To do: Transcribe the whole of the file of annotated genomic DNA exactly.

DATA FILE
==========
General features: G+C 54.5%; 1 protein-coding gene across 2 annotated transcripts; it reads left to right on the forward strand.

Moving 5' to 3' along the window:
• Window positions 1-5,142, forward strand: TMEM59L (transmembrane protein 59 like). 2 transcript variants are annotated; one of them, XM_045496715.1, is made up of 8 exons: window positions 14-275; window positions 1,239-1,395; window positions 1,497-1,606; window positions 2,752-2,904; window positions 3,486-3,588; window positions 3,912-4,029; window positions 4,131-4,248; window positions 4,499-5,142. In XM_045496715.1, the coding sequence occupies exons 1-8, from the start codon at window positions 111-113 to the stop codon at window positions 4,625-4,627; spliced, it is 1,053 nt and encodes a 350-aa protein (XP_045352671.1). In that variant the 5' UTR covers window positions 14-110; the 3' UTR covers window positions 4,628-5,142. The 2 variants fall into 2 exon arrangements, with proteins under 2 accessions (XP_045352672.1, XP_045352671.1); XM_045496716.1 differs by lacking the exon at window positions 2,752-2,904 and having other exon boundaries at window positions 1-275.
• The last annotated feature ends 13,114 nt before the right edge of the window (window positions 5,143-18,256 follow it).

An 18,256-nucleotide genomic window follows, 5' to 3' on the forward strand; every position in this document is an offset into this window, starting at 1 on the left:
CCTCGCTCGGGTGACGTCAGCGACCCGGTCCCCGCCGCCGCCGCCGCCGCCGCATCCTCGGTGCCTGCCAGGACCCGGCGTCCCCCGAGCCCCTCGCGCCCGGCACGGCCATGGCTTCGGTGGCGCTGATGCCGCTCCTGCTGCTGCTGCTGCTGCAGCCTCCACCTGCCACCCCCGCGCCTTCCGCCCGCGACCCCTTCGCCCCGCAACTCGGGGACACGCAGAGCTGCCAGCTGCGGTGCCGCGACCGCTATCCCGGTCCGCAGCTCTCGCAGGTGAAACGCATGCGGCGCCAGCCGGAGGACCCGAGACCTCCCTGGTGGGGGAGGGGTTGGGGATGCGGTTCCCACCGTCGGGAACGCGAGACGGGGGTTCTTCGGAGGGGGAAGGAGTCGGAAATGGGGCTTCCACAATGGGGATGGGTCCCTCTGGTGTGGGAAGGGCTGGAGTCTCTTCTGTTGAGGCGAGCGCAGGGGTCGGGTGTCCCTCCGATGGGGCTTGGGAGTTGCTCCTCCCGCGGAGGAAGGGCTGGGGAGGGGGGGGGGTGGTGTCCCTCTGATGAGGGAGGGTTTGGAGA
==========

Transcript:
General features: G+C 54.5%; 1 protein-coding gene across 2 annotated transcripts; it reads left to right on the forward strand.

Moving 5' to 3' along the window:
• Window positions 1-5,142, forward strand: TMEM59L (transmembrane protein 59 like). 2 transcript variants are annotated; one of them, XM_045496715.1, is made up of 8 exons: window positions 14-275; window positions 1,239-1,395; window positions 1,497-1,606; window positions 2,752-2,904; window positions 3,486-3,588; window positions 3,912-4,029; window positions 4,131-4,248; window positions 4,499-5,142. In XM_045496715.1, the coding sequence occupies exons 1-8, from the start codon at window positions 111-113 to the stop codon at window positions 4,625-4,627; spliced, it is 1,053 nt and encodes a 350-aa protein (XP_045352671.1). In that variant the 5' UTR covers window positions 14-110; the 3' UTR covers window positions 4,628-5,142. The 2 variants fall into 2 exon arrangements, with proteins under 2 accessions (XP_045352672.1, XP_045352671.1); XM_045496716.1 differs by lacking the exon at window positions 2,752-2,904 and having other exon boundaries at window positions 1-275.
• The last annotated feature ends 13,114 nt before the right edge of the window (window positions 5,143-18,256 follow it).

An 18,256-nucleotide genomic window follows, 5' to 3' on the forward strand; every position in this document is an offset into this window, starting at 1 on the left:
CCTCGCTCGGGTGACGTCAGCGACCCGGTCCCCGCCGCCGCCGCCGCCGCCGCATCCTCGGTGCCTGCCAGGACCCGGCGTCCCCCGAGCCCCTCGCGCCCGGCACGGCCATGGCTTCGGTGGCGCTGATGCCGCTCCTGCTGCTGCTGCTGCTGCAGCCTCCACCTGCCACCCCCGCGCCTTCCGCCCGCGACCCCTTCGCCCCGCAACTCGGGGACACGCAGAGCTGCCAGCTGCGGTGCCGCGACCGCTATCCCGGTCCGCAGCTCTCGCAGGTGAAACGCATGCGGCGCCAGCCGGAGGACCCGAGACCTCCCTGGTGGGGGAGGGGTTGGGGATGCGGTTCCCACCGTCGGGAACGCGAGACGGGGGTTCTTCGGAGGGGGAAGGAGTCGGAAATGGGGCTTCCACAATGGGGATGGGTCCCTCTGGTGTGGGAAGGGCTGGAGTCTCTTCTGTTGAGGCGAGCGCAGGGGTCGGGTGTCCCTCCGATGGGGCTTGGGAGTTGCTCCTCCCGCGGAGGAAGGGCTGGGGAGGGGGGGGGGTGGTGTCCCTCTGATGAGGGAGGGTTTGGAGA